Looking to make up ground, Democratic Nebraska Senate nominee Bob Kerrey attacked Republican candidate Deb Fischer on her support of a balanced budget amendment in their second debate today.
“I do worry about this balanced budget amendment,” said Kerrey, a former Nebraska governor and U.S. Senator. “It’s going to have a terrible impact on Nebraska.”
“We are not going to be able to invest in our universities. We are not going to be able to provide the Pell grants that our students need. We are not going to be able to have the kind of research that needs to occur to develop” partnerships with private-sector businesses, he said.
“These private partner relationships that are all around the University of Nebraska medical center are at risk with this balanced budget amendment,” Kerrey added.
His comments came after a poll conducted by the Omaha World-Herald found that Kerrey trailed Fischer by 10 points.
This was just one among several efforts that Kerrey made to argue against the proposal, which would change the constitution to require the federal government to balance spending with receipts, similar to most states, including Nebraska.
Fischer was unfazed by the Kerrey attacks. She looked to stick to her message of small government and reducing federal spending and regulations.
But she did respond toward the end of the debate.
“I’ve heard a lot about [the] balanced budget amendment, so maybe I should address that,” Fischer said. “I support a balanced budget amendment. Here in Nebraska, we balance our budget every year. It's required by our constitution. We need to do that at the federal level as well. Any time that you don’t have controls on Congress, on spending, on politicians, they will spend every dime they can get their hands on. We need to make the tough decisions. We need to control spending. That is how we can move this country forward.”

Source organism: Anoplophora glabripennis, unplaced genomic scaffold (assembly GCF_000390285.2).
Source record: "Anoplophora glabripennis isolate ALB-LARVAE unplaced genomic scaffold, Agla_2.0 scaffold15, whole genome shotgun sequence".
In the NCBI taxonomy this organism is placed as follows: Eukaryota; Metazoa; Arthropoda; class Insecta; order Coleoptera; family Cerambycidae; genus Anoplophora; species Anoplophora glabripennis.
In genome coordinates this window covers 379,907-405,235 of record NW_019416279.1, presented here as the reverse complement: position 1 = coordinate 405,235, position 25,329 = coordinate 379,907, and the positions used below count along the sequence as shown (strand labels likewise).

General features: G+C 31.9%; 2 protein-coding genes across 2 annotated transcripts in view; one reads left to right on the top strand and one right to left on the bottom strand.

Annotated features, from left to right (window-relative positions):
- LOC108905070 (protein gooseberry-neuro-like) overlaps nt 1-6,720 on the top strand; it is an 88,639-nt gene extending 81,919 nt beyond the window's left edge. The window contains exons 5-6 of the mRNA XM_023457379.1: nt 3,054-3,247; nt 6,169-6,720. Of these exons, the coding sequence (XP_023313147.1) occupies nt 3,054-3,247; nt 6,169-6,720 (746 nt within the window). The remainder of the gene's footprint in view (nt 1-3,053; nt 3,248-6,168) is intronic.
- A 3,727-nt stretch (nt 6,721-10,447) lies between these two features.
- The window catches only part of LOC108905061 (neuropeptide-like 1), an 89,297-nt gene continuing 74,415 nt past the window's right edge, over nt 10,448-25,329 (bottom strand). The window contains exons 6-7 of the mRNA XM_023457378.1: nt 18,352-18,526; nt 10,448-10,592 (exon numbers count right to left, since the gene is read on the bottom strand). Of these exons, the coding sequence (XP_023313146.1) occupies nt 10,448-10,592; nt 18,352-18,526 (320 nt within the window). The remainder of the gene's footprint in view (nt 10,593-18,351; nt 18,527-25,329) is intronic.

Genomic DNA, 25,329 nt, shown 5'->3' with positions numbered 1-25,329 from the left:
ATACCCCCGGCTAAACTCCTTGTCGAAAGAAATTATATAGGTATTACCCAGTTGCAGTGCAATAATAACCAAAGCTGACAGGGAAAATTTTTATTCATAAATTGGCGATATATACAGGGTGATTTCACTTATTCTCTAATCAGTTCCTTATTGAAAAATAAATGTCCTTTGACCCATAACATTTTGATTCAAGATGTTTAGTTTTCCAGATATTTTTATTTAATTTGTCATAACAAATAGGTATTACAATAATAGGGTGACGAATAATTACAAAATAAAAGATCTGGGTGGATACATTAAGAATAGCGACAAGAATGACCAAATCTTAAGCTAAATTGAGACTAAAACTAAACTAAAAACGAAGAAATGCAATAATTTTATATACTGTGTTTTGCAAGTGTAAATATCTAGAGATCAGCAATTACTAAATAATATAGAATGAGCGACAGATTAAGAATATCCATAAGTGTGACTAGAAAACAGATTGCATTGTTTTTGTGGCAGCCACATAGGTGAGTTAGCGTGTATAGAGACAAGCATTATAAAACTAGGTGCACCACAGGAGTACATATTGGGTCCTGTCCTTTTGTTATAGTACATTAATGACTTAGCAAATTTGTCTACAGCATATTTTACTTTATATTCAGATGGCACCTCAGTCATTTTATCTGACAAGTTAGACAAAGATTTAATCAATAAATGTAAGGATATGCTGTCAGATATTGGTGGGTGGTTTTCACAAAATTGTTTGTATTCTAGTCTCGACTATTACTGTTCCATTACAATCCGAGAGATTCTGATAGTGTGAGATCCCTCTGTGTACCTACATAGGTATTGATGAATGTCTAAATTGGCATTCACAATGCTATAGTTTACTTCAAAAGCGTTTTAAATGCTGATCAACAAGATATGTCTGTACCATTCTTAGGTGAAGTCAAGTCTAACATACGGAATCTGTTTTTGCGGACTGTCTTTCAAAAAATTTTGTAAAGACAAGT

She also pledged to keep commitments made regarding Social Security and other entitlements for those 40 and older.
Kerrey also charged that Fischer for was relying on platitudes, such as signing the "no taxes" pledge from Americans for Tax Reform, rather than workable solutions.
Fischer argued that Kerrey would not take the steps to help move the nation in what she believes is the right direction, such as repealing the health care reform law, a significant legislative achievement for Democrats in the previous Congress.
Kerrey said he wants to improve the health care law rather than repeal it. He singled out his opposition to the law’s employer mandate that says if a company with more than 50 workers stopped offering health coverage, it would face a fine of $2,000 per employee.
He stressed that he would not be afraid to take on his own party on issues he believes in.
“I know how to cross party lines and take the grief from my party when I do, and I promise you I will do just that,” Kerrey said.
When she was asked about remarks by GOP presidential nominee Mitt Romney naming 47 percent of Americans as dependent on government, Fischer said, “I am running my own campaign, I have my own views.”
“There are people that need help and government needs to help those people,” she said.
She also distanced herself from the Republican platform, which called for a ban on all abortions. “I am pro-life," she said. But she added, “I do believe there should be an exception made for the life of the mother.”
The two will meet again Monday for the third and final debate.